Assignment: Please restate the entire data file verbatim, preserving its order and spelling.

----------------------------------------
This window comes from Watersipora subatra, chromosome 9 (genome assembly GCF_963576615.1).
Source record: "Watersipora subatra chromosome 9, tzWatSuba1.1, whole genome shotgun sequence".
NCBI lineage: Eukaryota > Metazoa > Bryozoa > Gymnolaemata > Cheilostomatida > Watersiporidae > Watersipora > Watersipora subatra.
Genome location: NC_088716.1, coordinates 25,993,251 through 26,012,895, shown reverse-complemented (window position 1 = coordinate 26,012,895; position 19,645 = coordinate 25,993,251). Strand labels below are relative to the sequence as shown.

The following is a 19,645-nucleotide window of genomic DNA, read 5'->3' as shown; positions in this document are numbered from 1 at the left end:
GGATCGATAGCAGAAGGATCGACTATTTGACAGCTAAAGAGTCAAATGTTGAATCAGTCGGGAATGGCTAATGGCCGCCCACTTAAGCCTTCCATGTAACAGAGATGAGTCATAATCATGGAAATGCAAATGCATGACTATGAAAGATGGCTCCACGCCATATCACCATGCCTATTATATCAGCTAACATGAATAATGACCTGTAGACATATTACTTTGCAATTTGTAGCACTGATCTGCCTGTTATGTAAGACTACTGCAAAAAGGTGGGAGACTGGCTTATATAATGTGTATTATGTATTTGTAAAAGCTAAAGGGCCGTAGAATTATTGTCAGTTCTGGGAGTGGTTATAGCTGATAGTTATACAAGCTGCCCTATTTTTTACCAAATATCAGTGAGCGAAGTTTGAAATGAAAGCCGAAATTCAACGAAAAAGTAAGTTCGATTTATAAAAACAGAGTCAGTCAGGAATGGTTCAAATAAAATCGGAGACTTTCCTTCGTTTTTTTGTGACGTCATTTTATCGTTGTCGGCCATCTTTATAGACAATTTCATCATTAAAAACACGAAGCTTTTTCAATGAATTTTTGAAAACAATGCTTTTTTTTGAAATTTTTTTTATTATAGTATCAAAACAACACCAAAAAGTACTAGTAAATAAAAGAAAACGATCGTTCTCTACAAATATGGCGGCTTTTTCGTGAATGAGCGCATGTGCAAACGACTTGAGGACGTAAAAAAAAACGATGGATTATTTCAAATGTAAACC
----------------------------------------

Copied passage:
This window comes from Watersipora subatra, chromosome 9 (genome assembly GCF_963576615.1).
Source record: "Watersipora subatra chromosome 9, tzWatSuba1.1, whole genome shotgun sequence".
NCBI lineage: Eukaryota > Metazoa > Bryozoa > Gymnolaemata > Cheilostomatida > Watersiporidae > Watersipora > Watersipora subatra.
Genome location: NC_088716.1, coordinates 25,993,251 through 26,012,895, shown reverse-complemented (window position 1 = coordinate 26,012,895; position 19,645 = coordinate 25,993,251). Strand labels below are relative to the sequence as shown.

The following is a 19,645-nucleotide window of genomic DNA, read 5'->3' as shown; positions in this document are numbered from 1 at the left end:
GGATCGATAGCAGAAGGATCGACTATTTGACAGCTAAAGAGTCAAATGTTGAATCAGTCGGGAATGGCTAATGGCCGCCCACTTAAGCCTTCCATGTAACAGAGATGAGTCATAATCATGGAAATGCAAATGCATGACTATGAAAGATGGCTCCACGCCATATCACCATGCCTATTATATCAGCTAACATGAATAATGACCTGTAGACATATTACTTTGCAATTTGTAGCACTGATCTGCCTGTTATGTAAGACTACTGCAAAAAGGTGGGAGACTGGCTTATATAATGTGTATTATGTATTTGTAAAAGCTAAAGGGCCGTAGAATTATTGTCAGTTCTGGGAGTGGTTATAGCTGATAGTTATACAAGCTGCCCTATTTTTTACCAAATATCAGTGAGCGAAGTTTGAAATGAAAGCCGAAATTCAACGAAAAAGTAAGTTCGATTTATAAAAACAGAGTCAGTCAGGAATGGTTCAAATAAAATCGGAGACTTTCCTTCGTTTTTTTGTGACGTCATTTTATCGTTGTCGGCCATCTTTATAGACAATTTCATCATTAAAAACACGAAGCTTTTTCAATGAATTTTTGAAAACAATGCTTTTTTTTGAAATTTTTTTTATTATAGTATCAAAACAACACCAAAAAGTACTAGTAAATAAAAGAAAACGATCGTTCTCTACAAATATGGCGGCTTTTTCGTGAATGAGCGCATGTGCAAACGACTTGAGGACGTAAAAAAAAACGATGGATTATTTCAAATGTAAACC